Spatial Patterns

In January, representing winter conditions, the spatial distribution of cloudiness shows greater variation than in summer. The zone with highest cloudiness (> 80%) spreads from the Norwegian Sea to Novaya Zemlya, covering a large part of the Barents Sea and even the southern part of Spitsbergen (Figure 5.4). Cloudiness above 60% occurs in the whole Atlantic region and in the south-eastern part of the Baffin Bay region. The lowest cloudiness (< 40%) includes the belt spreading from the central part of the Siberian region through the North Pole to Greenland and the eastern part of the Canadian Arctic. In this area the absolute minimum occurs over the plateau of the Greenland Ice Sheet and in the Arctic Ocean from the Siberian side (Figure 5.4). In Arctic areas with the highest winter cloudiness on the one hand, as well as in the Arctic Ocean from the Canadian and Greenland side on the other hand, the low clouds dominate. In the rest of the Arctic the middle and high clouds are more common (see Vowinckel 1962 or Vowinckel and Orvig 1970).

From January to July, the most dramatic change in cloudiness (from 35% to more than 90%) occurs in the central part of the Arctic Ocean (Figure 5.4). Very high cloudiness (even greater than in winter) is still observed in the Atlantic region. The cloudiness between the northern part of Norway and Greenland, similar to that of the central Arctic, exceeds 90%. A likely reason for this may be the fact that a slight reduction in cloudiness connected with only slightly lower cyclonic activity can be fully compensated for by more cloudy air masses inflowing from the Arctic Ocean in this season than in winter. The lowest cloudiness (< 60%) occurs on the Greenland Ice Sheet, with a minimum in its north-eastern part (< 50%).

Figure 5.4. Spatial distributions of mean monthly (January and July) total cloud amounts (in %) in (he Arctic (after Vowinckel 1962),

The numbers of clear (0-3 degree in 0-10 scale) and cloudy (7-10 degree) days in the sea area of the Arctic for February and August arc shown in Figure 5.5. There are a significantly greater number of clear days in wintertime. In February there is a clear day every other day over most of the Arctic Ocean (Figure 5.5c). The largest number of clear days occurs in the southwestern part of the Canadian Arctic Archipelago (> 60%). The clear days are a very rare phenomenon (< 10-20%) in most parts of the Atlantic region and in the southern part of the Baffin Bay region, i.e., in the areas strongly influenced by vigorous cyclonic activity. In summer (August) sunny weather occurs very rarely (Figure 5.5d). In most areas there is a chance of less than 10% frequency. Only on coastal areas of Greenland and Ellesmere Island can clear days occur with a 20-30% frequency.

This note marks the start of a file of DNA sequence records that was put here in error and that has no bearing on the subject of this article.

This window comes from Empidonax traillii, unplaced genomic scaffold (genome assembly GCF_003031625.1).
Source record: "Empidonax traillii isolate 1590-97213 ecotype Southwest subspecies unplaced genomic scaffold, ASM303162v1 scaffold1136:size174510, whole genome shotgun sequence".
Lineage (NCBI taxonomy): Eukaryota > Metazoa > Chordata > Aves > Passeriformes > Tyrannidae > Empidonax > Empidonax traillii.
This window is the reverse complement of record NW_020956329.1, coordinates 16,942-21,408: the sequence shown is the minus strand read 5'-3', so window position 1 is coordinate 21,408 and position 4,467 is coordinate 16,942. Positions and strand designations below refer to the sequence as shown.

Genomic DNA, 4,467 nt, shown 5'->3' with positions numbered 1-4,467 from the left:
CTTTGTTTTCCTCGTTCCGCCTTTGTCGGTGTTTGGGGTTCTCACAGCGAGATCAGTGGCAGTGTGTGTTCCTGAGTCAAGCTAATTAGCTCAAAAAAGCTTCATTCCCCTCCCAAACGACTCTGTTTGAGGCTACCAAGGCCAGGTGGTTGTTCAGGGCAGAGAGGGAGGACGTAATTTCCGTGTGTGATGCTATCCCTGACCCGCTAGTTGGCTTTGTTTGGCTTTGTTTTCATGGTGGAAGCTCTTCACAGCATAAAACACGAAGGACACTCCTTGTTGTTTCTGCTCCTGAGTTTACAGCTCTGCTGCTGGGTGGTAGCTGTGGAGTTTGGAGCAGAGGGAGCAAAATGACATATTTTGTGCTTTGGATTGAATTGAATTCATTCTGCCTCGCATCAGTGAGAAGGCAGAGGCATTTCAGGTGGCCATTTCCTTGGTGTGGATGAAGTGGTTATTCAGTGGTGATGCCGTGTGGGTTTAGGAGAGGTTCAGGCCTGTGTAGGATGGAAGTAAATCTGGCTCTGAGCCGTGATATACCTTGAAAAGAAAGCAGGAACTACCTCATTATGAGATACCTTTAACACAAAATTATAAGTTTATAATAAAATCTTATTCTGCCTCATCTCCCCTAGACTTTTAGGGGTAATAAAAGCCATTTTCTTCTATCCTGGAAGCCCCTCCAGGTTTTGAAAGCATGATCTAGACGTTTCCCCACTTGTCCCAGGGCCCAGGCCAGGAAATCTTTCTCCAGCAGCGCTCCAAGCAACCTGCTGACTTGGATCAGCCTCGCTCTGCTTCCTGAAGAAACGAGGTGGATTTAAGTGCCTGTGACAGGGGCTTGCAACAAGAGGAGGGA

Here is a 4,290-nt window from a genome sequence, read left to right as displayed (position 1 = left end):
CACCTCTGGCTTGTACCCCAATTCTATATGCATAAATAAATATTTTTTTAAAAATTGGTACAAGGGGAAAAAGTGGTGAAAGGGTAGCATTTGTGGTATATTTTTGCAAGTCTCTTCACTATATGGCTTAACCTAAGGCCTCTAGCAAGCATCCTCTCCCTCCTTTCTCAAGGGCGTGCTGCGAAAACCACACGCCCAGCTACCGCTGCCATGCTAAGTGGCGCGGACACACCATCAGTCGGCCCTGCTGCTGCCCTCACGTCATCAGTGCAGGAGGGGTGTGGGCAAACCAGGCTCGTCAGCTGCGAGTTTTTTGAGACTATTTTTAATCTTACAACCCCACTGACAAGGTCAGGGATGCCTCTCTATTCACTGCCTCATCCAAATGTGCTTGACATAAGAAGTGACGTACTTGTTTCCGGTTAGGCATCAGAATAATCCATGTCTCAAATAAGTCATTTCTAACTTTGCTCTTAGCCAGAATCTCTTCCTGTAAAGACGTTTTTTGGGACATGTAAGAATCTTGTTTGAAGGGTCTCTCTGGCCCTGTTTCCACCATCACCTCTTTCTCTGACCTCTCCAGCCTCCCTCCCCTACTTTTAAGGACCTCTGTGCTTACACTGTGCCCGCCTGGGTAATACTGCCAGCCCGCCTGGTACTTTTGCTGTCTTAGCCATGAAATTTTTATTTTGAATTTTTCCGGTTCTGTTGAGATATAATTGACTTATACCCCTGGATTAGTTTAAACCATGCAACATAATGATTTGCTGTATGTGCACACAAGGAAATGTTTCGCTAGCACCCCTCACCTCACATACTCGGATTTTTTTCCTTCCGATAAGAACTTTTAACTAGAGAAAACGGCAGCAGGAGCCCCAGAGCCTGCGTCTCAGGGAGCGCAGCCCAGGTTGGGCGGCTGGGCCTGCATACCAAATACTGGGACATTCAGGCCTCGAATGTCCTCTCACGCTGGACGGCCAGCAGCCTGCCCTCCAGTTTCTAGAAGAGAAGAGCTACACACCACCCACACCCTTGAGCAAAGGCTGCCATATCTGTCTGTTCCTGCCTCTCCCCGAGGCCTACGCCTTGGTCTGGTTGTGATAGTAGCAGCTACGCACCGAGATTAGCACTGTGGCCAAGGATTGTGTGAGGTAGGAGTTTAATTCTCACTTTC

Figure 5.5. Frequency of occurrence (in %) of cloudy sky (7-10 tenths) and clear sky (0-3 tenths) days in February (a and c, respectively) and in August (b and d, respectively) in the Arctic (after Gorshkov 1980).

Cloudy days in summer occur with greater frequency than in winter over almost the entire Arctic (compare Figures 5.5a and 5.5b). The large difference can be seen mainly in the part of the Arctic with a high degree of climate continentality. Cloudy days are almost constant (> 90%) in the central part of the Arctic Ocean and between Spitsbergen, Bjórnoya, and Jan Mayen. In the rest of the Arctic (excluding the waters near Greenland, Baffin Bay, the whole Canadian Arctic, and the southern parts of the Barents Sea), cloudy days occur with a frequency of 80-90%. The frequency of cloudy days below 60% occurs only near Greenland and Hllesmere Island. In winter, in the entire Arctic (except the Atlantic and the Baffin Bay regions) the frequency of cloudy days is about two times lower. On the other hand, in the Atlantic region and the northern part of the Baffin Bay region, the frequency is generally 10-20% lower. Only in a small area between Greenland and the Labrador Peninsula may a greater amount of cloudiness be noted in winter than in summer.

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